For FGFR breast cancer patients, clinical trials are developing targeted therapies for specific inhibitors in order to improve current treatment results. Fibroblast growth factor receptors (FGFRs) sit on the surface of cells where incoming messages from molecules are attached.
The FGFR is a family of receptors that bind to fibroblast growth factor proteins and perform a fundamental role in many biologic processes including embryonic development, tissue regeneration, and angiogenesis. Researchers are working to deconstruct tumors and their molecular profile to identify individual genes driving the tumor’s growth. When genes are identified, therapies are created for individual subtypes, and some of these targeted therapies are more effective than standard treatments for certain cancer patients.
What is the FGFR inhibitor?
The FGFRs in breast cancer and other cancer types can be altered during one’s lifetime or potentially inherited as an amplification from their parents. Both types of alterations can be attributed to the growth and development of tumors. FGFRs are among the many molecules that are involved in oncogenesis and are currently under investigation for their potential as drug targets in breast cancer patients.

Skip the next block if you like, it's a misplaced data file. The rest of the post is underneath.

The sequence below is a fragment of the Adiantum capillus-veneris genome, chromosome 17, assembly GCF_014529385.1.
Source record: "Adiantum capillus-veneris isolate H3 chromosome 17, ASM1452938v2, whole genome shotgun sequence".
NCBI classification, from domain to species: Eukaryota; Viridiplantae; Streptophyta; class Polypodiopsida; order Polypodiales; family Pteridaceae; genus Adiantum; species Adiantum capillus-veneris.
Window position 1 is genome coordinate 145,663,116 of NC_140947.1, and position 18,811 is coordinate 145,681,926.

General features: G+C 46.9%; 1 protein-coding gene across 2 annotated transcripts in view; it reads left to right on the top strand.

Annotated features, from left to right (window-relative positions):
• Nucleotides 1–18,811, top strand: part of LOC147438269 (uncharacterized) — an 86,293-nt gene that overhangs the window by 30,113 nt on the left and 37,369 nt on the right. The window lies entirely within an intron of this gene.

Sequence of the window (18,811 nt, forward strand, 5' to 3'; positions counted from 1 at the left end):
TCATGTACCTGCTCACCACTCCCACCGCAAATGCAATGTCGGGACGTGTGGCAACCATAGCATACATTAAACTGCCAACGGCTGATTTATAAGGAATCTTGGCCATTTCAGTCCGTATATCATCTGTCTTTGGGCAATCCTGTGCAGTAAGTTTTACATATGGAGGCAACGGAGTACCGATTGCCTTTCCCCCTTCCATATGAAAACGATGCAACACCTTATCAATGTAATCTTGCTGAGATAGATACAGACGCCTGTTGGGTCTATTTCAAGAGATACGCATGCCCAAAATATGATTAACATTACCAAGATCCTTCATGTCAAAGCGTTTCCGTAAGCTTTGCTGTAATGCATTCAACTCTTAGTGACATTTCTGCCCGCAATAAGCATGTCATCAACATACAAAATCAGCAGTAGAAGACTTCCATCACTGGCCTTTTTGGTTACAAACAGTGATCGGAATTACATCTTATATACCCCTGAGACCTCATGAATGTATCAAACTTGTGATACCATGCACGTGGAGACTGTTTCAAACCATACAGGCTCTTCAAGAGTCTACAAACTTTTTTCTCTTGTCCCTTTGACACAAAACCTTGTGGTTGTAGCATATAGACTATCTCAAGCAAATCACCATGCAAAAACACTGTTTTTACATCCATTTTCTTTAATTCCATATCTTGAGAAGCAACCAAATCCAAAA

The family of FGFRs include five total transmembrane receptors that are observed to be essential in the survival and proliferation of the cancer. Around 10% of all breast cancer patients are believed to have an amplification of one of their FGFRs. For many of these patients, this will lead to a poor prognosis and resistance to endocrine therapy, which is used to treat some breast cancer patients.
Clinical Trials for FGFR Breast Cancer
Genomic studies have shown that large numbers of candidates for FGFR Cancer clinical studies are observed in breast cancer. However, many patients have not received genetic or genomic testing, or they are not aware that clinical trials can provide alternative treatment options. One of the very promising applications of genomics for metastatic breast cancer is the identification of pathway activation or defects at the individual level to improve treatment response and limit side effects. Most of the therapies for FGFR breast cancer are taken orally.
There are two types of drugs being studied in clinical trials for FGFR inhibitors:
- Non-selective inhibitors: A wide range of kinases are targeted including some FGFR inhibitors
- Selective FGFR inhibitors: Only selected FGFR inhibitors are targeted
Some of the promising non-selective inhibitor drugs include:
- Dovitnib (TKI258)
- Lucitanib (E-3810)
The selective FGFR inhibitor drugs being studied include:
More drugs are being tested in early phases of trials that are both selective and non-selective. The more these receptors are studied in their relation to cancer progression, the more treatments will become increasingly effective for current FGFR patients and the more drugs will be introduced as therapies.